Visual Management

Visual management techniques are a critical component in lean operations. Visual communication is the most effective way to communicate important information. Everything that is needed to understand the business and the workplace, and to operate effectively within them, should be communicated visually. Visual control is the most effective way to prevent problems from being hidden.

How information is conveyed may depend upon the longevity of the information. Departmental names, emergency exits and walkways may be dignified by durable fixed signs or paint. Information which changes more frequently such as process descriptions, targets and performance data, might be printed on paper. Information which may change from minute to minute may be best communicated electronically via screens.

Visual management can be used to answer seven questions:
1. What is the purpose of a function or area?
2. What activities are performed in the area?
3. How do people know what to do?
4. How do they know how to do it?
5. How do they know how well they are doing?
6. What should be done if performance expectations are not being met?
7. What is being done to make improvements?

1. What is the purpose or function of an area?

Helps employees to understand what goes on in different parts of the business

2. What activities are performed in the area?

Value stream maps or SIPOC (Supplier – Inputs – Processes – Outputs – Customers) charts can be used to show how the activities of the area fit in to the overall process(es).

3. How do people know what to do?

How is work scheduled, triggered and prioritised? Depending upon the nature of the work being performed, this could be a simple kanban system, a schedule or a process plan.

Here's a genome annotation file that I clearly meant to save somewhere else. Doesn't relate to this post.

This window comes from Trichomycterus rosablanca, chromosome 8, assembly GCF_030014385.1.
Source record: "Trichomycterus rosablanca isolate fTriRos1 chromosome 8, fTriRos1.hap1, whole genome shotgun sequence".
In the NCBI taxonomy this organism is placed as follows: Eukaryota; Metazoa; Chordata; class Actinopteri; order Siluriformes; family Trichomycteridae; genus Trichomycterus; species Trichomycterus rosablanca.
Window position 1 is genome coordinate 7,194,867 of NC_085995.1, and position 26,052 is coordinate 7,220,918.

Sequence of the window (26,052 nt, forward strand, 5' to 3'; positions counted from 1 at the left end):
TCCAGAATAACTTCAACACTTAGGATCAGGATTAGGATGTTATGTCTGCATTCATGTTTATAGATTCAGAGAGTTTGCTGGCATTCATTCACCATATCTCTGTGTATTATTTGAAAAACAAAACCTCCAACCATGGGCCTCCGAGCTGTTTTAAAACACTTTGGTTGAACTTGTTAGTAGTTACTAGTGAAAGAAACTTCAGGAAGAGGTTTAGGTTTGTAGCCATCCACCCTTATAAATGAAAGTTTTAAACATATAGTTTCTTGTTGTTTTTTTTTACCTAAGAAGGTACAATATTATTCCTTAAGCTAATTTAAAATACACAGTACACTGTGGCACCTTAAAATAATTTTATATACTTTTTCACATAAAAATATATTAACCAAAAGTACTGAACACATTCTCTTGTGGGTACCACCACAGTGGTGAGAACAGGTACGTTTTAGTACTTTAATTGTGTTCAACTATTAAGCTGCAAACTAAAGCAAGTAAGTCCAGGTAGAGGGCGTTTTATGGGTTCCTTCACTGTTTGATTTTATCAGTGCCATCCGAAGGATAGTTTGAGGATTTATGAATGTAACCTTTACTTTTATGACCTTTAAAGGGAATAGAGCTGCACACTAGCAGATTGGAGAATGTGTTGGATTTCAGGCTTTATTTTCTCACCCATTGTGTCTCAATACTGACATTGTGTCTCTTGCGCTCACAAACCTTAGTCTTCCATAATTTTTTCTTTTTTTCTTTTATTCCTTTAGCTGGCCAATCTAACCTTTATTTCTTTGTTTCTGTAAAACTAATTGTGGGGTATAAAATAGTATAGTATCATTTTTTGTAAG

4. How do they know how to do it?

In a lean operation there is a standard way to perform each process.  To ensure that staff continue to operate the standard work procedures, the process description must be visible in the workplace.  If many processes can be carried out in the same location, then a method must be found to ensure that the correct process description is displayed for each process e.g. by associating a copy of the process description with the work.  Floor marking, shadow boards etc also help workers perform their tasks correctly.

Visual instructions

Visual instructions © 2016 Sherpa Consulting

5. How do they know how well they are doing?

Staff need to know how their performance compares with expectations.  This may be a real time display for short duration activities, a Gannt chart for projects or a ‘plan v. actual’ chart showing performance over time for a range of key performance indicators (KPIs).

6. What should be done if performance expectations are not being met?

How should non-conforming situations be addressed?  On a production line this may involve stopping the line and making a signal for assistance.  In other situations making people aware of the problem but allowing the work to continue may be appropriate.  Responses may be short term (immediate help to complete a task); medium term (maybe additional training); or long term (institute a process improvement project).  An escalation process may be required to review problems and propose solutions.

7. What is being done to make improvements?

A lean business is always looking to improve.  Displaying charts and plans reporting on current process improvement projects both informs staff of work in progress and encourages the exploration of further improvement possibilities.  Typically these will be in the form of A3 reports, although other charts expanding upon particular aspects of problem solving or project progress may also be appropriate.

Continuous improvement board

© 2016 Sherpa Consulting